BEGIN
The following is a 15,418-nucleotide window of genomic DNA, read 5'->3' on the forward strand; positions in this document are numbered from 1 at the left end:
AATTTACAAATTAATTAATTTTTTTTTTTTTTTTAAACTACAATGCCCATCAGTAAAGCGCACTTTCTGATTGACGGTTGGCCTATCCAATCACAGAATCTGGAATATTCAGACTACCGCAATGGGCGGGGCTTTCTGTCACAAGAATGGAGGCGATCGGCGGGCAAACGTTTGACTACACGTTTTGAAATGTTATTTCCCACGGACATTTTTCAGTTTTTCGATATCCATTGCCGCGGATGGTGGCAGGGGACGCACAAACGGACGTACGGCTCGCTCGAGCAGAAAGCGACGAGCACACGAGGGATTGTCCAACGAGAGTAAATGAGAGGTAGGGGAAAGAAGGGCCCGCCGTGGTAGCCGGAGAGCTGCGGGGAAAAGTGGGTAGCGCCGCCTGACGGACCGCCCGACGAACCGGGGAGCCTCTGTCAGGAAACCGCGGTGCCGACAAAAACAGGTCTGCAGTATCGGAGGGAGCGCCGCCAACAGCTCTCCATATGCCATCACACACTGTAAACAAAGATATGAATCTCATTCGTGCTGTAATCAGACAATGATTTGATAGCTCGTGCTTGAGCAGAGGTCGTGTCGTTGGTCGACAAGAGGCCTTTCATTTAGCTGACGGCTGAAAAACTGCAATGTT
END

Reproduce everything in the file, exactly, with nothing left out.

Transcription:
The following is a 15,418-nucleotide window of genomic DNA, read 5'->3' on the forward strand; positions in this document are numbered from 1 at the left end:
AATTTACAAATTAATTAATTTTTTTTTTTTTTTTAAACTACAATGCCCATCAGTAAAGCGCACTTTCTGATTGACGGTTGGCCTATCCAATCACAGAATCTGGAATATTCAGACTACCGCAATGGGCGGGGCTTTCTGTCACAAGAATGGAGGCGATCGGCGGGCAAACGTTTGACTACACGTTTTGAAATGTTATTTCCCACGGACATTTTTCAGTTTTTCGATATCCATTGCCGCGGATGGTGGCAGGGGACGCACAAACGGACGTACGGCTCGCTCGAGCAGAAAGCGACGAGCACACGAGGGATTGTCCAACGAGAGTAAATGAGAGGTAGGGGAAAGAAGGGCCCGCCGTGGTAGCCGGAGAGCTGCGGGGAAAAGTGGGTAGCGCCGCCTGACGGACCGCCCGACGAACCGGGGAGCCTCTGTCAGGAAACCGCGGTGCCGACAAAAACAGGTCTGCAGTATCGGAGGGAGCGCCGCCAACAGCTCTCCATATGCCATCACACACTGTAAACAAAGATATGAATCTCATTCGTGCTGTAATCAGACAATGATTTGATAGCTCGTGCTTGAGCAGAGGTCGTGTCGTTGGTCGACAAGAGGCCTTTCATTTAGCTGACGGCTGAAAAACTGCAATGTT